"Why did we choose Wood-Mizer?" shares Mr Erdelyi. "Black locust forests are located in the south-west and north-east of Hungary, and our company is in the middle. When we cut our own logs, we can buy the forest without prior sorting, making the raw material cheaper. With the Wood-Mizer sawmill we have practically no limitations in log size, because this machine is able to cut logs up to 1 m in diameter."
"Secondly, Wood-Mizer uses the narrowest bandsaw blade available from today’s sawmilling manufacturers," shares Mr Erdelyi. "This means less energy consumption, less sawdust, and more finished products from every log. This is essential for Black locust processing because the average diameter of the logs is 20-30 cm, rarely do we cut log with diameters of 40-50 cm. Such small logs can be effectively cut using narrow blades. And thin blades are cheaper than wide blades. All these cost savings are very important for small companies, which allow us to reduce the final product cost for our consumers."
"In recent years Wood-Mizer as a manufacturer has been growing. The reputation of Wood-Mizer sawmills is very good. These reasons convinced us it was a good investment. The price was fair and wasn’t our main focus, because our goal was getting a machine that could help us achieve sustainable operation and low production costs".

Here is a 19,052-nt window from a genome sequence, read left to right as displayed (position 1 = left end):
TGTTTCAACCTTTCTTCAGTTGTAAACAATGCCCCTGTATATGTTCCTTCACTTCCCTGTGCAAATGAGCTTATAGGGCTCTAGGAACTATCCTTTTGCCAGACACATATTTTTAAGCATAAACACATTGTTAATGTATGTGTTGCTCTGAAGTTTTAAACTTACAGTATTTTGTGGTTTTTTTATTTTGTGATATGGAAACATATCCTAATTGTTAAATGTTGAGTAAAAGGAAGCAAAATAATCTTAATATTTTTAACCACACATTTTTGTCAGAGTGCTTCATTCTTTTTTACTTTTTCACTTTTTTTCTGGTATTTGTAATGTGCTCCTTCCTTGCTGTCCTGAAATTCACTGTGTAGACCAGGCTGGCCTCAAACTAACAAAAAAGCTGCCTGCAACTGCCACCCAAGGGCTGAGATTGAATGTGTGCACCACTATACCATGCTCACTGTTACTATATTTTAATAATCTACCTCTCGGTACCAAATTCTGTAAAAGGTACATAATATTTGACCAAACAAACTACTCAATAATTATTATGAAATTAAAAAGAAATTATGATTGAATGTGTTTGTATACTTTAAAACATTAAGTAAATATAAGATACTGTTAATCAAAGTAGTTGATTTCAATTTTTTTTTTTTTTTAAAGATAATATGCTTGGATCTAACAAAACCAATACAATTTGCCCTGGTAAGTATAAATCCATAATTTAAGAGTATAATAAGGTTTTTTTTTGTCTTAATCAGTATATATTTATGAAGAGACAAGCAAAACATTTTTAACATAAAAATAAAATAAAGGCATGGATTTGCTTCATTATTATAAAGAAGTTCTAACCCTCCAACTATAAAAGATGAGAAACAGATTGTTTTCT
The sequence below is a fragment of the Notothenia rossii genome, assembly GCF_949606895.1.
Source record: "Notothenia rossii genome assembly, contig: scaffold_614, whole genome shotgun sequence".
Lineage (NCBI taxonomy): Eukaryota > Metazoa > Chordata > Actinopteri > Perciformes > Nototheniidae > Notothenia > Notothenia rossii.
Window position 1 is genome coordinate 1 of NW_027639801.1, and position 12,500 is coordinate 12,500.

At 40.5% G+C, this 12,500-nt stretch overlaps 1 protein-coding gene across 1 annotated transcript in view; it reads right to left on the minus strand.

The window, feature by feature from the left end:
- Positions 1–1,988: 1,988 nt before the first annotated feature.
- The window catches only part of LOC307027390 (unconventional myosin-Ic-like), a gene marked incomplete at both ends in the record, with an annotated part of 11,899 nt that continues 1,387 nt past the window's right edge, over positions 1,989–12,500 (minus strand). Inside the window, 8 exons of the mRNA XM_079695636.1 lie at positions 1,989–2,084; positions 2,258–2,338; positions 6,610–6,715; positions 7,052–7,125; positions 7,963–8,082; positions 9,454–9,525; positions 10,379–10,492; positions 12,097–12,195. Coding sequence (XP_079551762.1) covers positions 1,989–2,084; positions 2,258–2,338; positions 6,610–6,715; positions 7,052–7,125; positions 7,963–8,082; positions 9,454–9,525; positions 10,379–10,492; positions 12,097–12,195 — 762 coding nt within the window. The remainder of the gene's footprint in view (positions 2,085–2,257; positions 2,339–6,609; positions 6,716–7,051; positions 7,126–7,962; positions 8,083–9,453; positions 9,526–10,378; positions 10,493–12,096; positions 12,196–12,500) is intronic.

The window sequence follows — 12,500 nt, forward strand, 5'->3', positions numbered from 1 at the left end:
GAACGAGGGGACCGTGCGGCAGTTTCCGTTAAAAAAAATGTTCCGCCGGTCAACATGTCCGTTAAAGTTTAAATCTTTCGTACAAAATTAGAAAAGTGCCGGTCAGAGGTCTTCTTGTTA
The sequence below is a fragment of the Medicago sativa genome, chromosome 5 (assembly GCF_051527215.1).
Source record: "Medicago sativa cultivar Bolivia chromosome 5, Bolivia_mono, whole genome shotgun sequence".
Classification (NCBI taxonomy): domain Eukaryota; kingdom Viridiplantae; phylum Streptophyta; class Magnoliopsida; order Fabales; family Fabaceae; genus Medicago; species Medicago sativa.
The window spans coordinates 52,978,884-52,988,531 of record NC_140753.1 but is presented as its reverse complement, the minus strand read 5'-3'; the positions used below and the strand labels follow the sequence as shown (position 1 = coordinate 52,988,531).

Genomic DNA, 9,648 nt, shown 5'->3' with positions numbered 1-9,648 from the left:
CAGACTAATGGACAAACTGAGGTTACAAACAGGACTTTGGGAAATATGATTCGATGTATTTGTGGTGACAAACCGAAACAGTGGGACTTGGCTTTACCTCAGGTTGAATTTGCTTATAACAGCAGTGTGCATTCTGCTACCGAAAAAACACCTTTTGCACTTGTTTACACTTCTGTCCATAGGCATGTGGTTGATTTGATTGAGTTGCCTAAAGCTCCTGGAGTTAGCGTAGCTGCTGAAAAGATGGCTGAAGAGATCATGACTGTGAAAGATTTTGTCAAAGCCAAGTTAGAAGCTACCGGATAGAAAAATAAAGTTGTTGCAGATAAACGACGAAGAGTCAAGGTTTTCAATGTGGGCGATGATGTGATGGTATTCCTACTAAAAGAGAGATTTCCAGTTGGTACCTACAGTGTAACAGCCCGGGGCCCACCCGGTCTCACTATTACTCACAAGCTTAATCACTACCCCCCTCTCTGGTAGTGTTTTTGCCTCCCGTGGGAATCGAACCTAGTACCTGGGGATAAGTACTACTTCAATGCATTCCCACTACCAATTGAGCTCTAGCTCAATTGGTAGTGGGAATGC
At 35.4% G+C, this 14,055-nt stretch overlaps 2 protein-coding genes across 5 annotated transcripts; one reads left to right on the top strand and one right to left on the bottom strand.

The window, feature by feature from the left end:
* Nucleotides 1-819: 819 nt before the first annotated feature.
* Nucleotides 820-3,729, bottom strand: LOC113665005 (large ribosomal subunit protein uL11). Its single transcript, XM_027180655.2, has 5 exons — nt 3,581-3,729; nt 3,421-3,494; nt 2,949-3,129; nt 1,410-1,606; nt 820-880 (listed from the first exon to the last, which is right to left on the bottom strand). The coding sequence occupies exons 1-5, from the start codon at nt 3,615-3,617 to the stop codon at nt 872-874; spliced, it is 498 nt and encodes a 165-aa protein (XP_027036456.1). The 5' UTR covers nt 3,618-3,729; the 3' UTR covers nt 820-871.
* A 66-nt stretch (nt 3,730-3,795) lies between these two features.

A recent European Union report of invasive species listed black locust as an invasive species among others. This caused a lively debate in Hungary due to how much black locust is used in the country today. "Black locust is so deeply integrated into the life of the Hungarian people — in fact, it is used not only in construction, woodworking, but also for firewood production, and due to its abundant blooms, it is indispensable in beekeeping and honey production," says Mr Erdelyi.
An interesting result of the publicity was that consumers abroad begun to be interested in black locust products. On Robinia Group’s website there is information about numerous products available from the company: children's playgrounds, terraces, wooden decking, benches, etc. And among other successful portfolio projects, there are three major international projects showcased.
"The roof of Letzigrund Stadium was a major achievement for our company, because it was our first such large-scale project," says Mr Erdelyi. "When Austria and Switzerland won the right to host the European Football Championship in 2008 at the Letzigrund Stadium, it was necessary to completely cover the roof. The only problem was to find a suitable timber." It was obvious that the main requirement for the roof of the stadium was durability, among such concerns such as fire safety and aesthetics. Because the roof panels were exposed to the environment, less resistant varieties of wood were eliminated immediately. It soon became clear that only a few tropical species and black locust matched the durability requirements. "Fortunately, the Swiss also pay special attention to the environment, and using tropical timber wasn’t an option for them either. It was quite a lot of work for us - in total, we delivered about 20 trucks of black locust timber for the roof," says Mr Erdelyi.
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Jacob Mooney - PR Coordinator